Question about 1998 GMC Jimmy
What or how many miles need to drive for the readiness test to pass for the emission test
All you need to do is get the engine up to normal temperatures, and a couple of miles should do it.
If you are failing, then check for a bad plug or plug wire, check the air mass sensor, temperature, and O2 sensor with ohmmeter. Bad ones usually go infinite or 0 ohms.
Air mass sensor can be clogged with foam from PVC, that can easily be cleaned.
To pass, you can put a variable potentiometer in series or parallel with O2 sensor, in order to force a pass. But don't run that way continually. Check resistence of O2 sensor when engine cold and hot. This will tell whether O2 sensor increases or decreases resistance with lack of O2 (rich mixture, like when cold). Then tweak resistance accordingly.
Posted on Jun 01, 2010
Well your emission test depends on the amount of carbon your car is letting out,, basically a catalysist convertor is whats helps your pass this,, in my country it 500 minles..
Posted on Jun 01, 2010
a 6ya expert can help you resolve that issue over the phone in a minute or two.
Best thing about this new service is that you are never placed on hold and get to talk to real repairmen in the US.
the service is completely free and covers almost anything you can think of.(from cars to computers, handyman, and even drones)
click here to download the app (for users in the US for now) and get all the help you need.
Posted on Jan 02, 2017
Tips for a great answer:
Oct 17, 2015 | Chrysler Pacifica Cars & Trucks
Mar 14, 2015 | 2004 Nissan XTerra
Sep 12, 2014 | Pontiac Grand Prix Cars & Trucks
Jun 25, 2014 | 2000 Buick LeSabre
Feb 15, 2014 | 2003 Kia Sorento
A service technician will
turn off the dashboard "check engine" light after most repairs. This
resets the vehicle's emission system components to "not ready". The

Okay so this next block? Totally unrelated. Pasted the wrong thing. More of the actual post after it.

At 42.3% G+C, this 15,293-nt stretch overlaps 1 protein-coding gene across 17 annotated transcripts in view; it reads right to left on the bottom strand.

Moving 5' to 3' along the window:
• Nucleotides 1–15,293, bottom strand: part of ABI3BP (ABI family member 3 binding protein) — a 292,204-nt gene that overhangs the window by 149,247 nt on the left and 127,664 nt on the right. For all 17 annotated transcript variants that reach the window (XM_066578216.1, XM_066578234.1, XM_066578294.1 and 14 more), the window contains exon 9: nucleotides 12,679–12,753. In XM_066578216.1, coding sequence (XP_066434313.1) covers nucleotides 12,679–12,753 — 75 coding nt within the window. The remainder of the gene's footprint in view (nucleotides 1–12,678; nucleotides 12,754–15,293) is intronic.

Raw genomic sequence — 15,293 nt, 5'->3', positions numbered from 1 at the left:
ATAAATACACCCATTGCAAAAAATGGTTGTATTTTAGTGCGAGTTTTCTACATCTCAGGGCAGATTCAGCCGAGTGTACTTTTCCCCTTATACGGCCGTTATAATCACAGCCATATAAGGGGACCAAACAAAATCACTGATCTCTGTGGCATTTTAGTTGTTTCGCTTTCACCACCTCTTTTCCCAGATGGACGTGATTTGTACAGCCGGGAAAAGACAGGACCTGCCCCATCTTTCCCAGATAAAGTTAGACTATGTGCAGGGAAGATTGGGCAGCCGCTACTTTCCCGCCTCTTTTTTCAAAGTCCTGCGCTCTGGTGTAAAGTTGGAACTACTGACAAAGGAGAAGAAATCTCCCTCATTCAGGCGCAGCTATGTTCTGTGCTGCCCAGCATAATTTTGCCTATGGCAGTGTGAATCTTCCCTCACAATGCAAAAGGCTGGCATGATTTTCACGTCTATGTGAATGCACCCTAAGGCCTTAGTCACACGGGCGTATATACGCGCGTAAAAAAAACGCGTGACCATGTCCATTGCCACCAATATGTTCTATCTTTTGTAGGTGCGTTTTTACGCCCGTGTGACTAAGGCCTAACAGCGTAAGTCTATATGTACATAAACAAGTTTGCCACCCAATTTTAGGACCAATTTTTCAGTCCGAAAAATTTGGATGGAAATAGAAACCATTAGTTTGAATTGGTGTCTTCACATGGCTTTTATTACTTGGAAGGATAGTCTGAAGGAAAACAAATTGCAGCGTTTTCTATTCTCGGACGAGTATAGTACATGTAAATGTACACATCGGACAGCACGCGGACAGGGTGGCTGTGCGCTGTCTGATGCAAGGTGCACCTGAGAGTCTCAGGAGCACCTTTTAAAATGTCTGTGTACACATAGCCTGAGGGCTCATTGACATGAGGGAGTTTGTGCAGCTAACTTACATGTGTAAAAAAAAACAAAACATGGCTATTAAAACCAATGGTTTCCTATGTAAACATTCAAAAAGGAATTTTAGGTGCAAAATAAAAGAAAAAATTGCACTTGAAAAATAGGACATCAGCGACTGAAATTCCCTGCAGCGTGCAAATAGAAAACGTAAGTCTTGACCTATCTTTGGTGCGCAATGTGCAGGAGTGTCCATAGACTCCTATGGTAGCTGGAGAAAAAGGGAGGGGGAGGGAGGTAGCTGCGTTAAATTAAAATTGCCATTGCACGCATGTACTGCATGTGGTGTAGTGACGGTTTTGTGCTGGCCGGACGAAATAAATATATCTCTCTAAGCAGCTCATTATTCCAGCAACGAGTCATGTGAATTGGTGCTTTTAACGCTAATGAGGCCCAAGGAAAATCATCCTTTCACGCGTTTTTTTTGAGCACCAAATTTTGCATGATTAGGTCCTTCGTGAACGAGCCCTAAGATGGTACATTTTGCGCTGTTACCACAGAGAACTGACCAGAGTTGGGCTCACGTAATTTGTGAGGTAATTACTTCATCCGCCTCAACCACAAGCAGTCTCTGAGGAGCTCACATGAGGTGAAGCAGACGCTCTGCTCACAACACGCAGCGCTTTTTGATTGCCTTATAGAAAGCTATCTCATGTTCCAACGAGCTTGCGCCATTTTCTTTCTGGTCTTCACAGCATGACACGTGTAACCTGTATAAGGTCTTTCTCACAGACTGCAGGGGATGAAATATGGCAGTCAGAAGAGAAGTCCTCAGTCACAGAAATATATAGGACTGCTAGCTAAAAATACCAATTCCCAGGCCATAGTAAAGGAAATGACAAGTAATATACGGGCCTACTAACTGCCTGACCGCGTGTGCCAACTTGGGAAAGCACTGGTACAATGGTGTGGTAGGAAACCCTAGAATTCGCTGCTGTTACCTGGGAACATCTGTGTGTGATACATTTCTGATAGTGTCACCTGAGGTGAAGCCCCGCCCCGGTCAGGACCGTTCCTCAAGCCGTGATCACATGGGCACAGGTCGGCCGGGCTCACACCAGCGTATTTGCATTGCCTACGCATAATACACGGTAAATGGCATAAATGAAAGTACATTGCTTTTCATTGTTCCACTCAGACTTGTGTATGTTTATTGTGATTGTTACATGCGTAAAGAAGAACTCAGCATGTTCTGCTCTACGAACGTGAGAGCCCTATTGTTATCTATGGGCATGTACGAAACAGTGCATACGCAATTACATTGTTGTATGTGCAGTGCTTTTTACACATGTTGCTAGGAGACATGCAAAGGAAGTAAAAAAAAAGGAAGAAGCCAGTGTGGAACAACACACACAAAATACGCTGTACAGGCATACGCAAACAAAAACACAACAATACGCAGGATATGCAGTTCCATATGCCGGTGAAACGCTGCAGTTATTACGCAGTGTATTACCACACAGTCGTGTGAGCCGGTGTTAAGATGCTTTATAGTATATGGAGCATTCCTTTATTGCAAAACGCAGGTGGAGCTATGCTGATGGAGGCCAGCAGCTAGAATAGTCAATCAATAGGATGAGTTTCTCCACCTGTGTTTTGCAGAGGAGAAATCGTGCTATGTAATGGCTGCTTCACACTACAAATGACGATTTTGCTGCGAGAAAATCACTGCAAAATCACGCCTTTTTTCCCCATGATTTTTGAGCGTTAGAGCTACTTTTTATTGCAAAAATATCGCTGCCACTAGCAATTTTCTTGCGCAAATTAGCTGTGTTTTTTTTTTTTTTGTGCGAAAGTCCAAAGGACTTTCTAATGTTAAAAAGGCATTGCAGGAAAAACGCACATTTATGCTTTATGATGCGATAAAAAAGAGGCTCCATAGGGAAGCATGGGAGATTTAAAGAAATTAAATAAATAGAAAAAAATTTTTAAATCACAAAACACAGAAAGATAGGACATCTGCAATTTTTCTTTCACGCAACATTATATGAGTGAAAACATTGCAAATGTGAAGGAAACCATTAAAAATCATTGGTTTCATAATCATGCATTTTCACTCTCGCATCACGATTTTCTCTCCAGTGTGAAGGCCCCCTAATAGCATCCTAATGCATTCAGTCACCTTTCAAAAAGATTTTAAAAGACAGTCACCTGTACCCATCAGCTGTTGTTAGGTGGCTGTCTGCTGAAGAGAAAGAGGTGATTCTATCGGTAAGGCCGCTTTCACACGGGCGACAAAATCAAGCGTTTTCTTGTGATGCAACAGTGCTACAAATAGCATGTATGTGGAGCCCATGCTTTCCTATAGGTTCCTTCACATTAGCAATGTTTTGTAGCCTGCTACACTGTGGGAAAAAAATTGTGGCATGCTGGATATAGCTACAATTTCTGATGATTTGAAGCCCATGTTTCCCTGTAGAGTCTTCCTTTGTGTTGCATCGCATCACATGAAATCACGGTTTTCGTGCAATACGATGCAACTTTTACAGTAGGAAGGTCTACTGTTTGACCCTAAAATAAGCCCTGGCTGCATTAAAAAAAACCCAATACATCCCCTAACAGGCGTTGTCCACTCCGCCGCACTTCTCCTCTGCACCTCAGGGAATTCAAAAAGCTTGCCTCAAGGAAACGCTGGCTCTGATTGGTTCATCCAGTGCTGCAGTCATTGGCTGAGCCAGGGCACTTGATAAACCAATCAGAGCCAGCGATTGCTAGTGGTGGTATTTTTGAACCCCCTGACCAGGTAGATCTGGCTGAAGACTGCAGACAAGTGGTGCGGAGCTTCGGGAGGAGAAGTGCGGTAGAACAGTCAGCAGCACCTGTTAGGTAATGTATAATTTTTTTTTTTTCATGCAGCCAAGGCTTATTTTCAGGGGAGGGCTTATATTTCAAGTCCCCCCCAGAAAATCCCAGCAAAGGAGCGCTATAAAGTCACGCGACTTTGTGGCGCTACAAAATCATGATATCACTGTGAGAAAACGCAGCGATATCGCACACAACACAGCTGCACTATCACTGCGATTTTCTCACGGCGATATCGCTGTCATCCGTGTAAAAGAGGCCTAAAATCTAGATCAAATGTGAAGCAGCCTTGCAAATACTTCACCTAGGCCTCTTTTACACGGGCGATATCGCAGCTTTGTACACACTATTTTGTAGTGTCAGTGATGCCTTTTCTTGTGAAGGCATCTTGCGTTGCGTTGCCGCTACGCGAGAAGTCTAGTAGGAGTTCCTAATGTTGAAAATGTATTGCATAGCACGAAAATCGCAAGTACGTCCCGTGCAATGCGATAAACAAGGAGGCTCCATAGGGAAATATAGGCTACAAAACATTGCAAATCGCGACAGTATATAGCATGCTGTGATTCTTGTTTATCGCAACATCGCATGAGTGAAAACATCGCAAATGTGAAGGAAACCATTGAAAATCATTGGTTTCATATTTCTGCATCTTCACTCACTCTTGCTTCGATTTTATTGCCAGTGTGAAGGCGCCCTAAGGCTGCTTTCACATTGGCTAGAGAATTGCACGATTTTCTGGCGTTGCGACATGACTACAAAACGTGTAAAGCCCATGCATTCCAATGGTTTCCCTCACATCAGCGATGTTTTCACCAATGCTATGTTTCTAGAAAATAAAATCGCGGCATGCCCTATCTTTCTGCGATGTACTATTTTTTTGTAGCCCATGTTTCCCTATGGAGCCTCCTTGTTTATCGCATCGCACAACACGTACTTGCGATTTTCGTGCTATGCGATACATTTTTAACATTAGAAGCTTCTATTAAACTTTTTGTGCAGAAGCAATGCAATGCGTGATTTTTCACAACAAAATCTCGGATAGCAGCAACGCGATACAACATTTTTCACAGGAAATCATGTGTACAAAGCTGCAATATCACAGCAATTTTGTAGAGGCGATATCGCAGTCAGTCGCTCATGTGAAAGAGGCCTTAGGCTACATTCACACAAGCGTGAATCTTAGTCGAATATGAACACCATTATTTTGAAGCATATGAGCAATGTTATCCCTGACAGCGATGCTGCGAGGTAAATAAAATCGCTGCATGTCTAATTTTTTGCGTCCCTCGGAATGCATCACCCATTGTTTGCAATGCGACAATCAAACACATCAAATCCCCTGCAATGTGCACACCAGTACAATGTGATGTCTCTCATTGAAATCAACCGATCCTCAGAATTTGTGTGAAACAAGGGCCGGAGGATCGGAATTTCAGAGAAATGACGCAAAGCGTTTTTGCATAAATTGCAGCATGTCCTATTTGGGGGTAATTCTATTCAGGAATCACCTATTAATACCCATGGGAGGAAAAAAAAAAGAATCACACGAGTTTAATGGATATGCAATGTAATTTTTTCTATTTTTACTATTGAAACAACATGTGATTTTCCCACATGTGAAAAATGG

status remains "not ready" until the vehicle's computer has had adequate
time to review the repaired component. This happens after the vehicle
is driven for a period of time established by the manufacturer.
If the vehicle's emissions system status is "not ready" when it is presented at the E-Check station during the initial test cycle,
a tailpipe emissions test may be conducted. If the vehicle is
transferred to another test type, the vehicle must remain on the
different test track until the vehicle passes the emissions test or
receives a waiver. For example, if the vehicle undergoes an OBD II test
and fails, it cannot be downgraded to a tailpipe test on a re-test; the
vehicle must pass the OBD II test.
For initial and subsequent tests, if a dashboard light is on when the vehicle is presented at the E-Check station, the vehicle will fail the test.
How can the vehicle status be made ready?
When a vehicle is driven through its normal drive cycle, the computer reviews the emission control
system and if the vehicle was properly repaired, the system resets itself to ready. A normal drive
cycle includes operation at both cruising speeds and in stop-and-go traffic for up to a couple
weeks. This process should be followed before bringing the vehicle in to be tested.
May 25, 2011 | 1999 Plymouth Voyager
Feb 13, 2010 | 1991 Saturn SL1
Dec 10, 2009 | 2002 Pontiac Grand Prix
Mar 18, 2009 | 2003 Mercedes-Benz CLK-Class
130 people viewed this question
Usually answered in minutes!